Marks, admissions, wardrobe, cosmetic surgery.. students starting college have a new list of priorities. Cosmetic surgeons have reported a significant rise in the number of students who want a little nip and tuck before venturing into campus land. The demand is highest for nose jobs, ear surgery scar removals and , liposuction. “Most youngsters who come for these procedures are between 18 and 21,” says Dr Anup Dhir, senior cosmetic surgeon, who receives about 20 inquries in a month.
Dr Dhir’s most recent client was a 17-year-old boy, who came in for gynecomastia (male breast reduction). Girls in their late teens come for breast augmentation and boys for breast reduction and perma nent removal of chest hair.
“Most male models have to take off their shirts, so an extra-hairy chest is a bit of an embarrassment,” says the doctor. “However, the demand is highest for mole removals and nose jobs.” Celeb lookalikes Dr Vimal Malik, cosmetic surgeon, says that more and more teens are asking for rhinoplasty (nose job), tummy tuck and lip reduction and enhancement. “Some youngsters want to resemble celebrities. They say ‘I want to join the college fashion society or a sports contest and want the Sania Mirza’s look’.” Harpreet Kaur, 19, who comes from a small town in the north, says that she was called ‘makkhi kudi’ in school because of a big mole on her nose. Before she joined a city college, her uncle had the mole surgically removed.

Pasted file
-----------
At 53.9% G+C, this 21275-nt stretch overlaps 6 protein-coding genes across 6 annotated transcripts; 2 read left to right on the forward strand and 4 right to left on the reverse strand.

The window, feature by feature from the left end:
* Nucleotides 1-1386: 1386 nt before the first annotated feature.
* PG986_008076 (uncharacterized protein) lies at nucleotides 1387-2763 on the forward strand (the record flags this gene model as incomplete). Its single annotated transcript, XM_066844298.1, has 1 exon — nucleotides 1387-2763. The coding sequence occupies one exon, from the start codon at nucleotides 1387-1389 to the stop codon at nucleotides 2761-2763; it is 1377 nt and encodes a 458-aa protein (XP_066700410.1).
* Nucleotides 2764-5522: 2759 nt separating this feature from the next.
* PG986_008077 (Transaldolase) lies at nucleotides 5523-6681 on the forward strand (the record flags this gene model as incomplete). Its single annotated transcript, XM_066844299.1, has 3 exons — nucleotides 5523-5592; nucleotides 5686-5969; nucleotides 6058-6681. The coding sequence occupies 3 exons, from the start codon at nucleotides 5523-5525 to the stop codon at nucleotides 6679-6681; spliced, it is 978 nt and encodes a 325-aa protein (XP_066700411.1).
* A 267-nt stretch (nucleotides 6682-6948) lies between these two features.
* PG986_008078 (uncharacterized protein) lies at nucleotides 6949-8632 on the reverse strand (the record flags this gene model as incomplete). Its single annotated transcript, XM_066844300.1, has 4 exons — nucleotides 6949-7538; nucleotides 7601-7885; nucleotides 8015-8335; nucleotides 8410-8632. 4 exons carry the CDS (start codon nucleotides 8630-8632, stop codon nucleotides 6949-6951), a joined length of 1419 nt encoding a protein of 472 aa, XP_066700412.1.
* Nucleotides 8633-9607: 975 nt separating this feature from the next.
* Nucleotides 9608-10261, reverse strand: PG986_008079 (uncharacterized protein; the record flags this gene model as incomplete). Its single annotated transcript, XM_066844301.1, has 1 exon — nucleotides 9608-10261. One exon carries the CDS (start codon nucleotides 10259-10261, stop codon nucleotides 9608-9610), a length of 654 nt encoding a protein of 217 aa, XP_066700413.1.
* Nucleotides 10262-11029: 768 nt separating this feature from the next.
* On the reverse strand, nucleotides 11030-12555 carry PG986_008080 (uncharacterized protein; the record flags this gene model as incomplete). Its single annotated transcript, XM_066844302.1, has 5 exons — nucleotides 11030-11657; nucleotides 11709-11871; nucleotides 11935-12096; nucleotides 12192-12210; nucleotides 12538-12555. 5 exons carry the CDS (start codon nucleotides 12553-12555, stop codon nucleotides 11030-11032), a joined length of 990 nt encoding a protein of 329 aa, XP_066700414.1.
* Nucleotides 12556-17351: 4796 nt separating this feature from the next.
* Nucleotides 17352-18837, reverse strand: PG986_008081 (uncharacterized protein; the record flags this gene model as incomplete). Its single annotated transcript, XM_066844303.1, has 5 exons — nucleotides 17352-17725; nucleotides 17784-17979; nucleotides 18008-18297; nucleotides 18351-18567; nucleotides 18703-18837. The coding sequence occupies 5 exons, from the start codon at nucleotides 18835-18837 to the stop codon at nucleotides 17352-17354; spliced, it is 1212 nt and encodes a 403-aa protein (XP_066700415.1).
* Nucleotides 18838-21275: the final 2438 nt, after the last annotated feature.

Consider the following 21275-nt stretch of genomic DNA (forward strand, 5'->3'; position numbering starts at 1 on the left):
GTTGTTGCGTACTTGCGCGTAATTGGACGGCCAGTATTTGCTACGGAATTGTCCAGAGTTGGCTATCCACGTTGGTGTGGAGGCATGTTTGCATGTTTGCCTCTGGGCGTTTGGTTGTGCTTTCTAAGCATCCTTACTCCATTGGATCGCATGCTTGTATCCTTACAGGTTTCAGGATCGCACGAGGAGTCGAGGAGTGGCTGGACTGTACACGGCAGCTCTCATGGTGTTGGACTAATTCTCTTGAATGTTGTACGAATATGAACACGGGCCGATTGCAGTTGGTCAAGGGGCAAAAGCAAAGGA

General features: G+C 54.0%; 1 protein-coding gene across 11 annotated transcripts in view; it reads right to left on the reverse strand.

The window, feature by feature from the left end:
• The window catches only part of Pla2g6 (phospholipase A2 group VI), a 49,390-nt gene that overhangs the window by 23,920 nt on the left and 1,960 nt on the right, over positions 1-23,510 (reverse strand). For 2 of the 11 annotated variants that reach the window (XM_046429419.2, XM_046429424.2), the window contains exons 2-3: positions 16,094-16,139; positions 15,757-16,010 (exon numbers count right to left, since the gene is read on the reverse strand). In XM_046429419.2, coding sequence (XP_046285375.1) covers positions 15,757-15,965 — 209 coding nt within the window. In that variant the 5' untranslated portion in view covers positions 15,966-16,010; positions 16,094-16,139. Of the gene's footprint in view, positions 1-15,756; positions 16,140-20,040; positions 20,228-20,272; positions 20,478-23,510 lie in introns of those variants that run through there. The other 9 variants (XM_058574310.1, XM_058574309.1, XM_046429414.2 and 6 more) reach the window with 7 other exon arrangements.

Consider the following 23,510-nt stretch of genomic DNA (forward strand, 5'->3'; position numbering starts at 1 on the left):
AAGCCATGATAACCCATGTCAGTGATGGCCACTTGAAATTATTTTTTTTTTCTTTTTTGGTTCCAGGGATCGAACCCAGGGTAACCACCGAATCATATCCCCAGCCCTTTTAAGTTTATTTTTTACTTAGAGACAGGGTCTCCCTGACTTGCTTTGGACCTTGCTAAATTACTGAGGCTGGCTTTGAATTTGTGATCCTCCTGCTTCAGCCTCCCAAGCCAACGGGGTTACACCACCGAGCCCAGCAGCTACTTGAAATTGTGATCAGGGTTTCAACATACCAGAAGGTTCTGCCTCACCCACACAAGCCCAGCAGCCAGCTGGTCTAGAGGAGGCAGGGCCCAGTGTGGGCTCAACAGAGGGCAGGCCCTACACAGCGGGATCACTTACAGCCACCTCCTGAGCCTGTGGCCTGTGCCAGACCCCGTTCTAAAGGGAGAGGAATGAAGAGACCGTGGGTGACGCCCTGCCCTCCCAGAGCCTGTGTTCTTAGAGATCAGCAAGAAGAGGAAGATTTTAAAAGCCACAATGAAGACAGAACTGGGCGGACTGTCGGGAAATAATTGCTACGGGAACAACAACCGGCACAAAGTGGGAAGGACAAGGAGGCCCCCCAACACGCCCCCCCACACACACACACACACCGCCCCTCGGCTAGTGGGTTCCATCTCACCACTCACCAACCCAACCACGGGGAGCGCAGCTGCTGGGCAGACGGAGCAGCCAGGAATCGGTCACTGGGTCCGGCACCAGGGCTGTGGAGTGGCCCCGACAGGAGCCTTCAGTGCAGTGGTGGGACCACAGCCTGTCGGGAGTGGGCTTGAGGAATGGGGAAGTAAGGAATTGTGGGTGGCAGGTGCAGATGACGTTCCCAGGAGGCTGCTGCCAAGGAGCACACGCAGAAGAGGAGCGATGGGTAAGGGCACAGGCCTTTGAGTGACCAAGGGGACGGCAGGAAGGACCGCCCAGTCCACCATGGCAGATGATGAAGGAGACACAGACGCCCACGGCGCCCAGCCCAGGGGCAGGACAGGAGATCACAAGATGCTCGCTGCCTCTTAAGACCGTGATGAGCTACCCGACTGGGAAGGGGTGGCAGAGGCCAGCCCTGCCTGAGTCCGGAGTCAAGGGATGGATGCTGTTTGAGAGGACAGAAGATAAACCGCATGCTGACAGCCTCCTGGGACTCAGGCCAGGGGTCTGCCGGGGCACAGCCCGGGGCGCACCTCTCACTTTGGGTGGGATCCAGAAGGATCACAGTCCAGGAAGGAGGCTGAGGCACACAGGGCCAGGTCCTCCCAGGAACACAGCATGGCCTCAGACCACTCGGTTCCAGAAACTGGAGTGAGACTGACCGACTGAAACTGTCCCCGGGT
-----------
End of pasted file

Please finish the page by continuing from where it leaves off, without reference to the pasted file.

Suhani Shetty, student, opted for cosmetic surgery to see a ‘dramatic’ change in her appearance. “I was 70 kilos. I got liposuction done in the morning, was discharged in the evening and continued with my everyday life the next day Now, I’m 60 kilos, and on . cloud nine.” Expensive fix Depressed youngsters are using surgery as a crutch said Dr Rahul Chandhok, consultant psychiatrist:“Even if surgery is performed it won’t satisfy them. Expert counselling is required.” Cosmetic surgery doesn’t comes with a price, of course. Liposuction costs around Rs 40,000, an ear job Rs 25,000 and male breast reduction Rs 40,000. However, parents are enthusiastically funding these surgeries, says Dr Dhir. An alternative When they don’t, students work in call centers to raise the money. Some even come in without parental consent, little realising that surgery cannot be performed without their written go-ahead.
Dr Dhir concludes, “One should not resort to surgery because it is easier, quicker and effective. A regular exercise routine and a weight control can do the trick for most.”